In this study, we selected 15 patients with localized prostate cancer treated using ART at our clinic. Each patient had 13 CTs: 1 planning HCT, 4 daily HCTs (from a separate CT scanner) and 4 CBCTs from an Elekta Synergy (Elekta, Crawley, UK) with Bow-Tie filter on the same days in the first week. In addition, 4 CBCTs performed weekly after the modified plan during the treatment course were also included for quality assurance purpose. All CBCTs were acquired just before or after each treatment fraction while the patient was still on the table. Slice thickness was 3 mm for HCTs. The CBCT scans were performed using 120 kVp, 40 mA, 40 ms per projection, and image panel offset at 11.5 cm, the collimators for kV X-ray was limited to 10 cm in the patient superior-inferior direction to reduce the scatter effect on the CBCT images. The maximum imaging dose was estimated to be 2.1 cGy at the skin surface with a typical 650 projections. The reconstructed CBCT had a spatial resolution of 1×1×1 mm3.
The CT image data set was transferred to the treatment planning system (Pinnacle3 v8.0, Philips Radiation Oncology System, Milpitas, CA) for further processing. All CTs of the same patient were rigidly registered to the planning CT based on bony structures to remove setup errors. The registrations were made with translations only. Therefore, only organ motion (rigid and deformation) and rotational component of setup errors were investigated in this study.
A single physician manually delineated the prostate and the SVs on each CT. The planning HCT was allowed to be used as reference for contouring on other CTs. The CTV was defined as the prostate gland for Group 1 (G1) low risk patients, plus SV for Group 2 (G2) intermediate risk patients. To minimize the influence from other patients, the contouring of the same patient on all CTs was completed in one session. In addition, to reduce the bias of single observer in delineating the CTV, the contours on reference HCT was not used directly such as being overlaid on the CBCT and modified using tools available in treatment planning system. Rather, each CTV on daily HCT and CBCT were delineated individually by hand. Once the CTV contour on reference HCT was completed, no change was allowed to be made on it.
Two internal target volumes (ITV) were constructed in treatment planning system: ITVHCT is the union of CTVs in planning HCT (CTV0) and in daily HCTs,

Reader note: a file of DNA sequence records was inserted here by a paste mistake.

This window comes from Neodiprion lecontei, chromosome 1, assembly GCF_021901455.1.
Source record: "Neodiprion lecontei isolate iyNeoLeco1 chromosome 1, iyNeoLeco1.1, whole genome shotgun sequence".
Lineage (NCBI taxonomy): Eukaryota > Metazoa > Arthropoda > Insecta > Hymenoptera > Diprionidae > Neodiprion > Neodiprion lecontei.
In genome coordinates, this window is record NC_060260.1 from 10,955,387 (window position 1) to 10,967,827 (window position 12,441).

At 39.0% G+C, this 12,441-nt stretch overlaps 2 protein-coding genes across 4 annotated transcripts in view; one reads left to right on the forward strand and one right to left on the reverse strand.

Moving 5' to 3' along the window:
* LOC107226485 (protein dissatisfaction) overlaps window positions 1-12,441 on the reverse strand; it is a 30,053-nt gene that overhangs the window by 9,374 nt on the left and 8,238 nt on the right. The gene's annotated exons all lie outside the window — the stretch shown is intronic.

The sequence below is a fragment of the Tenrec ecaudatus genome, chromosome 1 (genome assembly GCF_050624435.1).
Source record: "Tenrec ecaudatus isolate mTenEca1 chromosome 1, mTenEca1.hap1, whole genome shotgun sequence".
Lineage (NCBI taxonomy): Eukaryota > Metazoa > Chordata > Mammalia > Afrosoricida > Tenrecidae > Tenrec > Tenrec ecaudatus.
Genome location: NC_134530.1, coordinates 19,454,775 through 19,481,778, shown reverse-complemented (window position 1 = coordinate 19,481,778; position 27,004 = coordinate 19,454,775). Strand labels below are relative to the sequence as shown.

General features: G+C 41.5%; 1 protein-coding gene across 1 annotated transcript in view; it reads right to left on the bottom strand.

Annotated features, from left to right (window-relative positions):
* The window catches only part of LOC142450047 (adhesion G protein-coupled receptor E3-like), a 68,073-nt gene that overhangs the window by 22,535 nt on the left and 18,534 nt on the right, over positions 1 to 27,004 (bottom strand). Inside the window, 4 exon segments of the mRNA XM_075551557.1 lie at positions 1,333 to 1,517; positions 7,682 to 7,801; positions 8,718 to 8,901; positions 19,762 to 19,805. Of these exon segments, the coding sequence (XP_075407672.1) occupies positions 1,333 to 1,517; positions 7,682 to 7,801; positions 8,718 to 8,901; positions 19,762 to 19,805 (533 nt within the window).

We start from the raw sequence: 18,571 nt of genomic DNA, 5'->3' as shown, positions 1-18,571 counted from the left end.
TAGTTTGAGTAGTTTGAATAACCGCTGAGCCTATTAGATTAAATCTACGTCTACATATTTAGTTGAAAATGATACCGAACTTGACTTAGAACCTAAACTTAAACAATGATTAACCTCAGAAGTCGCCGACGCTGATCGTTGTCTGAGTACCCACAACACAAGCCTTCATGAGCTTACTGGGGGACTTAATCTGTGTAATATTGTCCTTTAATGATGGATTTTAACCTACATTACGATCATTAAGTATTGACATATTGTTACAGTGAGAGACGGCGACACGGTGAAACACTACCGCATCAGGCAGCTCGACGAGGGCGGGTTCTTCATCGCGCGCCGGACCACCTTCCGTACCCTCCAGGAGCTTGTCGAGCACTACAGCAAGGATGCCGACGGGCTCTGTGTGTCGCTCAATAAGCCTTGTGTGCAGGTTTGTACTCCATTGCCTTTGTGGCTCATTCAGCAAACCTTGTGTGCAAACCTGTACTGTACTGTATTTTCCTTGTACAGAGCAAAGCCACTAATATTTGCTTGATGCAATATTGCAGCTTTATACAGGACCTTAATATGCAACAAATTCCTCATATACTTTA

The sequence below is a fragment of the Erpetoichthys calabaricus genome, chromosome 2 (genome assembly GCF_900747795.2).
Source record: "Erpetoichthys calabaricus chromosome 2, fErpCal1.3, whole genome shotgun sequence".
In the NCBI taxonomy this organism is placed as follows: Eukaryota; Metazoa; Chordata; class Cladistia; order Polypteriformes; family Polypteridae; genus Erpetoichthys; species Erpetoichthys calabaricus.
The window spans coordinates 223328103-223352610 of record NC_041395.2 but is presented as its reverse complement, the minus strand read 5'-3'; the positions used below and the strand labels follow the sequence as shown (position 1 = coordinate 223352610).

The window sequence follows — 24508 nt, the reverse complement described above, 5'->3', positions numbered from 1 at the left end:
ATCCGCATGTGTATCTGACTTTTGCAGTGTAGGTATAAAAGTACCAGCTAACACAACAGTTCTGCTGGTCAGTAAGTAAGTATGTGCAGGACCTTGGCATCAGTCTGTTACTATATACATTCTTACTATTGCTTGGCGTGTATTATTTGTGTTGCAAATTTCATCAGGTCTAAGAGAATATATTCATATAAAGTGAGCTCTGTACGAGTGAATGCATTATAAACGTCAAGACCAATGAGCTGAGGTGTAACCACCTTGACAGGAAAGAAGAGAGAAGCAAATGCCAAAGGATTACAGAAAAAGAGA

The ITVHCT is the current standard in our ART planning process. Similarly, ITVCBCT is the union of CTV0 and daily CBCTs,
We performed the following comparisons to evaluate the differences of target volumes between HCT and CBCT
We performed the following dosimetric evaluations. For each patient, an IMRT plan was generated based on ITVCBCT. Because ITV only accounted for the internal organ motion, additional margins were necessary to compensate for setup errors in ART. In offline ART, the systematic component of setup error was corrected, however, the random component of setup error and the residuals of predicting the systematic error were compensated by margins. This additional margin was in general non-uniform and patient-specific depending on the characteristics of the measured setup errors for that patient. We used the minimum value for this part of the study. The PTV was defined as the ITVCBCT with a margin of 2 mm in the anterior-posterior and the left-right direction and 3 mm (the slice thickness in planning HCT) in the cranial-caudal direction. A 5-beam 18 MV photon IMRT plan was generated with prescription dose of 81 Gy in 45 fractions. We evaluated the coverage of the ITVHCT and weekly CBCT CTVi, i = 5, 6, 7, −8. Specifically, we compared the minimum dose (D99 and D95) and mean dose Dmean. We want to point out that we used the minimum margin allowed in ART in this reference plan. If we used the specific margin for each patient, the difference in dose would be smaller. Therefore, out results reflected the worst case scenario.
In one patient, the superior portion of SVs was not included within the field of view for CBCT, therefore, data from that patient was excluded from the G2 analyses. The contours and ITVs created for one patient in G1 and G2 are shown in Fig. 2, at the same CT slice as in Fig. 1. Due to the independent motion of SV relative to prostate, a larger variation in ITVs were expected for group 2 patients. The volume of CTVs are summarized in Table 1. There is no statistically significant difference between the CTV volumes defined on HCT or CBCT on same day.